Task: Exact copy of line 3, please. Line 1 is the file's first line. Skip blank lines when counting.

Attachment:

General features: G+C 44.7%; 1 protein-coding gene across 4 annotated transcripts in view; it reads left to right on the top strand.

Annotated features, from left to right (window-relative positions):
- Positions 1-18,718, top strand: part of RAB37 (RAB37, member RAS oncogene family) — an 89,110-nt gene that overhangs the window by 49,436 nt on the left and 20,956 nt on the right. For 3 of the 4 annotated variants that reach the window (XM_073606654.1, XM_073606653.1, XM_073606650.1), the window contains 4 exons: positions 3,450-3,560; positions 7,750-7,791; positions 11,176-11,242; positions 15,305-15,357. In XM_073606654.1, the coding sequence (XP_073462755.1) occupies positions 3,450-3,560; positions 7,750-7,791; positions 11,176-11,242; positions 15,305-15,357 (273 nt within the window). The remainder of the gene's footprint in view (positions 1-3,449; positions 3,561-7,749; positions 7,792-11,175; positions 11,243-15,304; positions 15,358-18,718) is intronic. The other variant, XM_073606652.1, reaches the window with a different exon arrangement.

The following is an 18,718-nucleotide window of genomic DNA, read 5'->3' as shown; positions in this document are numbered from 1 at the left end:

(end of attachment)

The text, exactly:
- Positions 1-18,718, top strand: part of RAB37 (RAB37, member RAS oncogene family) — an 89,110-nt gene that overhangs the window by 49,436 nt on the left and 20,956 nt on the right. For 3 of the 4 annotated variants that reach the window (XM_073606654.1, XM_073606653.1, XM_073606650.1), the window contains 4 exons: positions 3,450-3,560; positions 7,750-7,791; positions 11,176-11,242; positions 15,305-15,357. In XM_073606654.1, the coding sequence (XP_073462755.1) occupies positions 3,450-3,560; positions 7,750-7,791; positions 11,176-11,242; positions 15,305-15,357 (273 nt within the window). The remainder of the gene's footprint in view (positions 1-3,449; positions 3,561-7,749; positions 7,792-11,175; positions 11,243-15,304; positions 15,358-18,718) is intronic. The other variant, XM_073606652.1, reaches the window with a different exon arrangement.